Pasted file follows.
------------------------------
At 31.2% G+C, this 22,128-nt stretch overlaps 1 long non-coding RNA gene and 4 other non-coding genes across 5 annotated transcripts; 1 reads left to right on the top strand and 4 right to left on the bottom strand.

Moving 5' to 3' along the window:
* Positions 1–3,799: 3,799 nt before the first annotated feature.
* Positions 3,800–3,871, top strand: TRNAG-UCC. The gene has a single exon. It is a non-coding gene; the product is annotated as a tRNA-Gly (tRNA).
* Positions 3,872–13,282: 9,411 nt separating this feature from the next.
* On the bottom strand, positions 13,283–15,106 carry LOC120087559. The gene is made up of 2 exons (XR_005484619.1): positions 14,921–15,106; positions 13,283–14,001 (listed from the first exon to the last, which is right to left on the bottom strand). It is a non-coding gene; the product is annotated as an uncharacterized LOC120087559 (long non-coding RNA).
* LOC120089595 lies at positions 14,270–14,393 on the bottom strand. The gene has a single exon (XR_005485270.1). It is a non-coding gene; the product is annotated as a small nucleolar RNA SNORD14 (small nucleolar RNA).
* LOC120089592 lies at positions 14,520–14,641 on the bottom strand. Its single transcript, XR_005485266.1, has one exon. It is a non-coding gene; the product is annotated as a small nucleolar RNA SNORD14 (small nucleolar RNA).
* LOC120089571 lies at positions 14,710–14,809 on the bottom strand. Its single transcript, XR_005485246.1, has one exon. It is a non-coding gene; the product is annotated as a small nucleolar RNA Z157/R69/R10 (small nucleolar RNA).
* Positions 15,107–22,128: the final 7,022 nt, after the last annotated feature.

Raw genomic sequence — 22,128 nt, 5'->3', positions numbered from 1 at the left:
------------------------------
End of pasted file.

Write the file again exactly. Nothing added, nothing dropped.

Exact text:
At 31.2% G+C, this 22,128-nt stretch overlaps 1 long non-coding RNA gene and 4 other non-coding genes across 5 annotated transcripts; 1 reads left to right on the top strand and 4 right to left on the bottom strand.

Moving 5' to 3' along the window:
* Positions 1–3,799: 3,799 nt before the first annotated feature.
* Positions 3,800–3,871, top strand: TRNAG-UCC. The gene has a single exon. It is a non-coding gene; the product is annotated as a tRNA-Gly (tRNA).
* Positions 3,872–13,282: 9,411 nt separating this feature from the next.
* On the bottom strand, positions 13,283–15,106 carry LOC120087559. The gene is made up of 2 exons (XR_005484619.1): positions 14,921–15,106; positions 13,283–14,001 (listed from the first exon to the last, which is right to left on the bottom strand). It is a non-coding gene; the product is annotated as an uncharacterized LOC120087559 (long non-coding RNA).
* LOC120089595 lies at positions 14,270–14,393 on the bottom strand. The gene has a single exon (XR_005485270.1). It is a non-coding gene; the product is annotated as a small nucleolar RNA SNORD14 (small nucleolar RNA).
* LOC120089592 lies at positions 14,520–14,641 on the bottom strand. Its single transcript, XR_005485266.1, has one exon. It is a non-coding gene; the product is annotated as a small nucleolar RNA SNORD14 (small nucleolar RNA).
* LOC120089571 lies at positions 14,710–14,809 on the bottom strand. Its single transcript, XR_005485246.1, has one exon. It is a non-coding gene; the product is annotated as a small nucleolar RNA Z157/R69/R10 (small nucleolar RNA).
* Positions 15,107–22,128: the final 7,022 nt, after the last annotated feature.

Raw genomic sequence — 22,128 nt, 5'->3', positions numbered from 1 at the left: